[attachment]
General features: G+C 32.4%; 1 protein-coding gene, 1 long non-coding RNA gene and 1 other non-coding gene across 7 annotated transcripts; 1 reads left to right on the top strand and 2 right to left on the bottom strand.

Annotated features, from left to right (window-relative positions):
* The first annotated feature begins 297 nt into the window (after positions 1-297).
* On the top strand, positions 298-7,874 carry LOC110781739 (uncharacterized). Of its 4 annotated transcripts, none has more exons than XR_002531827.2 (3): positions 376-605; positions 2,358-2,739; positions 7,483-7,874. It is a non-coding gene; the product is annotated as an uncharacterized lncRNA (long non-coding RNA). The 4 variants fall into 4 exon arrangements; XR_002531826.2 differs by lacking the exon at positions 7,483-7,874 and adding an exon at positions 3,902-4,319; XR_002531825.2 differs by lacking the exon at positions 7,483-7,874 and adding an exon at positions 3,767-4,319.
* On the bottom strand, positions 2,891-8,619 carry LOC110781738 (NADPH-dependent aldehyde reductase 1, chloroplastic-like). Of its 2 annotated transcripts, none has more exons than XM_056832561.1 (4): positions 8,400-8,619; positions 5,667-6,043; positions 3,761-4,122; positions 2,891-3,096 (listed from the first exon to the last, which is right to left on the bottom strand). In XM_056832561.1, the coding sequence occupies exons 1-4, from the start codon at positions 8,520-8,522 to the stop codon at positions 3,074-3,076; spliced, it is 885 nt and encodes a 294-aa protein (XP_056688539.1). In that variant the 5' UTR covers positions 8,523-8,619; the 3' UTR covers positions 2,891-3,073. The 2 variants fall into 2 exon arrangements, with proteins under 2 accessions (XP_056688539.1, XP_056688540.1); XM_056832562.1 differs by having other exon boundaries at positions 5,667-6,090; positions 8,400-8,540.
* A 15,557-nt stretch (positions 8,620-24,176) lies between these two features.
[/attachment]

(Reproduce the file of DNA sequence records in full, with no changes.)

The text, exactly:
General features: G+C 32.4%; 1 protein-coding gene, 1 long non-coding RNA gene and 1 other non-coding gene across 7 annotated transcripts; 1 reads left to right on the top strand and 2 right to left on the bottom strand.

Annotated features, from left to right (window-relative positions):
* The first annotated feature begins 297 nt into the window (after positions 1-297).
* On the top strand, positions 298-7,874 carry LOC110781739 (uncharacterized). Of its 4 annotated transcripts, none has more exons than XR_002531827.2 (3): positions 376-605; positions 2,358-2,739; positions 7,483-7,874. It is a non-coding gene; the product is annotated as an uncharacterized lncRNA (long non-coding RNA). The 4 variants fall into 4 exon arrangements; XR_002531826.2 differs by lacking the exon at positions 7,483-7,874 and adding an exon at positions 3,902-4,319; XR_002531825.2 differs by lacking the exon at positions 7,483-7,874 and adding an exon at positions 3,767-4,319.
* On the bottom strand, positions 2,891-8,619 carry LOC110781738 (NADPH-dependent aldehyde reductase 1, chloroplastic-like). Of its 2 annotated transcripts, none has more exons than XM_056832561.1 (4): positions 8,400-8,619; positions 5,667-6,043; positions 3,761-4,122; positions 2,891-3,096 (listed from the first exon to the last, which is right to left on the bottom strand). In XM_056832561.1, the coding sequence occupies exons 1-4, from the start codon at positions 8,520-8,522 to the stop codon at positions 3,074-3,076; spliced, it is 885 nt and encodes a 294-aa protein (XP_056688539.1). In that variant the 5' UTR covers positions 8,523-8,619; the 3' UTR covers positions 2,891-3,073. The 2 variants fall into 2 exon arrangements, with proteins under 2 accessions (XP_056688539.1, XP_056688540.1); XM_056832562.1 differs by having other exon boundaries at positions 5,667-6,090; positions 8,400-8,540.
* A 15,557-nt stretch (positions 8,620-24,176) lies between these two features.